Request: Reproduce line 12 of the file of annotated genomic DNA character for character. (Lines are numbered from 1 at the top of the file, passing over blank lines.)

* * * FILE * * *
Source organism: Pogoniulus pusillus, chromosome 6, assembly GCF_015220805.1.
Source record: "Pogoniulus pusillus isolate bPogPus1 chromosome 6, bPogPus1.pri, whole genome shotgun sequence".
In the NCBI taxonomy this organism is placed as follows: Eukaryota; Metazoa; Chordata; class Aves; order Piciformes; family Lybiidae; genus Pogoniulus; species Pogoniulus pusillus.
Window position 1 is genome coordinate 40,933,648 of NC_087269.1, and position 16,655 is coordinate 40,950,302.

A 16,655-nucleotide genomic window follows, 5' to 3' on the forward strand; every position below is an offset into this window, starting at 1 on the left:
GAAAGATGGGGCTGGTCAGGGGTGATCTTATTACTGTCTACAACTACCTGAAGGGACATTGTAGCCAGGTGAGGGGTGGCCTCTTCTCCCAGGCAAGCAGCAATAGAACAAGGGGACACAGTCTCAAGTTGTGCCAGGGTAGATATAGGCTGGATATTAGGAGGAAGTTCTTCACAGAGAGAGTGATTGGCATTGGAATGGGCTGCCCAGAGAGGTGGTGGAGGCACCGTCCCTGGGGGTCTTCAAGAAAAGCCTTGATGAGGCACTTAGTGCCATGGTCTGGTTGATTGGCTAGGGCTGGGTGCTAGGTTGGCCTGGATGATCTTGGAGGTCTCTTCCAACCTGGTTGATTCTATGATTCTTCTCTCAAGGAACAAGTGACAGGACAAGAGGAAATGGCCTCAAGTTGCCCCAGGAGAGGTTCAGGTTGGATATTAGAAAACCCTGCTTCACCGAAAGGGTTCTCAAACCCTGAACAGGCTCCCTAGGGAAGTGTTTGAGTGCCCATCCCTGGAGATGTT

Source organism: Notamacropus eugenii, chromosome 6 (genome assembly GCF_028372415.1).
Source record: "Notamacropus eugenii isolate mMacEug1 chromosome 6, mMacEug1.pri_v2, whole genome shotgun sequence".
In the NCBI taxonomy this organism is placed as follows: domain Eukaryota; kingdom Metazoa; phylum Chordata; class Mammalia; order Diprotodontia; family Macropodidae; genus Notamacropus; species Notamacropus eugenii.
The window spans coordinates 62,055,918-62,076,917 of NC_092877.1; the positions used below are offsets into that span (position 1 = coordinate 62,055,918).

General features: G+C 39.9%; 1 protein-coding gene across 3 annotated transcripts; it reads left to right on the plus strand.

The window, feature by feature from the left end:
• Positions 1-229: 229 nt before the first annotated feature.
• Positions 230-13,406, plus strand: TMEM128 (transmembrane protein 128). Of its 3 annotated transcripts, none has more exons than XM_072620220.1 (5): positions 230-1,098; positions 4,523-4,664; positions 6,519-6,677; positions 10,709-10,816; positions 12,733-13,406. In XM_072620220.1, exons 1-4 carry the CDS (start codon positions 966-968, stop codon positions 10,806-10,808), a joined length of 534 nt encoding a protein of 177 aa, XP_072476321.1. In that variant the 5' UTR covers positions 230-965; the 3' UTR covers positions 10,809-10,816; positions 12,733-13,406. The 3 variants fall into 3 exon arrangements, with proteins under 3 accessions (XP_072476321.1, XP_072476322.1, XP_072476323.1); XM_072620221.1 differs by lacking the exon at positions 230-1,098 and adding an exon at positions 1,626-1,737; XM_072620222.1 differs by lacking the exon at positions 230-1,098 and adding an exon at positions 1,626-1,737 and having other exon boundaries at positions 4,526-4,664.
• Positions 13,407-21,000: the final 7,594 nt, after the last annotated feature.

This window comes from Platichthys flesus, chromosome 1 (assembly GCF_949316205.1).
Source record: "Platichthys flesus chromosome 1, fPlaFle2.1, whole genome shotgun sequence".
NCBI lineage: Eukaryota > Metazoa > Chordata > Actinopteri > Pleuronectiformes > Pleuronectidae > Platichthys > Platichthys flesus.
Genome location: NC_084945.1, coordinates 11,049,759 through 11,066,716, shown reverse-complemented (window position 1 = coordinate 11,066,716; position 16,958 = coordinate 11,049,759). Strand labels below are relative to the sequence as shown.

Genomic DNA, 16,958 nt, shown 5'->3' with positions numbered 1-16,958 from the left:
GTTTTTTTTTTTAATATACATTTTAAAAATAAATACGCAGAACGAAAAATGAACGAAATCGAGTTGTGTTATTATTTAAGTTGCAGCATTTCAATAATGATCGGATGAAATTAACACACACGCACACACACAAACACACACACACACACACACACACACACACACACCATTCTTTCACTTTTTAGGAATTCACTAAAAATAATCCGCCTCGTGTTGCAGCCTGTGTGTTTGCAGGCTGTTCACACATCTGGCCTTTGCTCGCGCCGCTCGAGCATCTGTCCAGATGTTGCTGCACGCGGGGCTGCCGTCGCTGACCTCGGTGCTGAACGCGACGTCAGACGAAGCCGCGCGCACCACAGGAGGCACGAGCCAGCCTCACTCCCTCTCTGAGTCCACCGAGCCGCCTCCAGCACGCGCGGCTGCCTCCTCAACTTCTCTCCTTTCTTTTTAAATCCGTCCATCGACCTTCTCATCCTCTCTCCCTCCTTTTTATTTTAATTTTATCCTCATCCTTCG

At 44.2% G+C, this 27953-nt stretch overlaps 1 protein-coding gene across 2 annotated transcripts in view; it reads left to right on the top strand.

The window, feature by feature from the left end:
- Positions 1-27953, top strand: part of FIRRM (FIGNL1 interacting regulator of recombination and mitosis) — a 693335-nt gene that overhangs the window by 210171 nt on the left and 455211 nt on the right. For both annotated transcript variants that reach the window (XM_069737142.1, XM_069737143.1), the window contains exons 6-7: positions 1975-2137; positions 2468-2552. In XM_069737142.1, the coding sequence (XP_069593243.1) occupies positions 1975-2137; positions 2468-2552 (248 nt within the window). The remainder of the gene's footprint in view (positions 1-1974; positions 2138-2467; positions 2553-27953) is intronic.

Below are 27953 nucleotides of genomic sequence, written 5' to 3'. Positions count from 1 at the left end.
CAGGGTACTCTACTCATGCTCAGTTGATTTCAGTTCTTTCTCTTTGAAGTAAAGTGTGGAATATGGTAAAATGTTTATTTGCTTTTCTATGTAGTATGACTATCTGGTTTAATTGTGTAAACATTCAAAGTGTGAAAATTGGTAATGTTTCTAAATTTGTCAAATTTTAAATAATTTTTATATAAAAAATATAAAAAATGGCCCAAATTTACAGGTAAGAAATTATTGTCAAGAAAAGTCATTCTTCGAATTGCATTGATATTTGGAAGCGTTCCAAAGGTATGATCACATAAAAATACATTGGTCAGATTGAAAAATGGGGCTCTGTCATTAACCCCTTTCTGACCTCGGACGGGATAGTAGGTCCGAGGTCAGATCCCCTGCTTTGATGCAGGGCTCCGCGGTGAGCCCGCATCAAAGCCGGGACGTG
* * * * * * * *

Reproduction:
The window, feature by feature from the left end: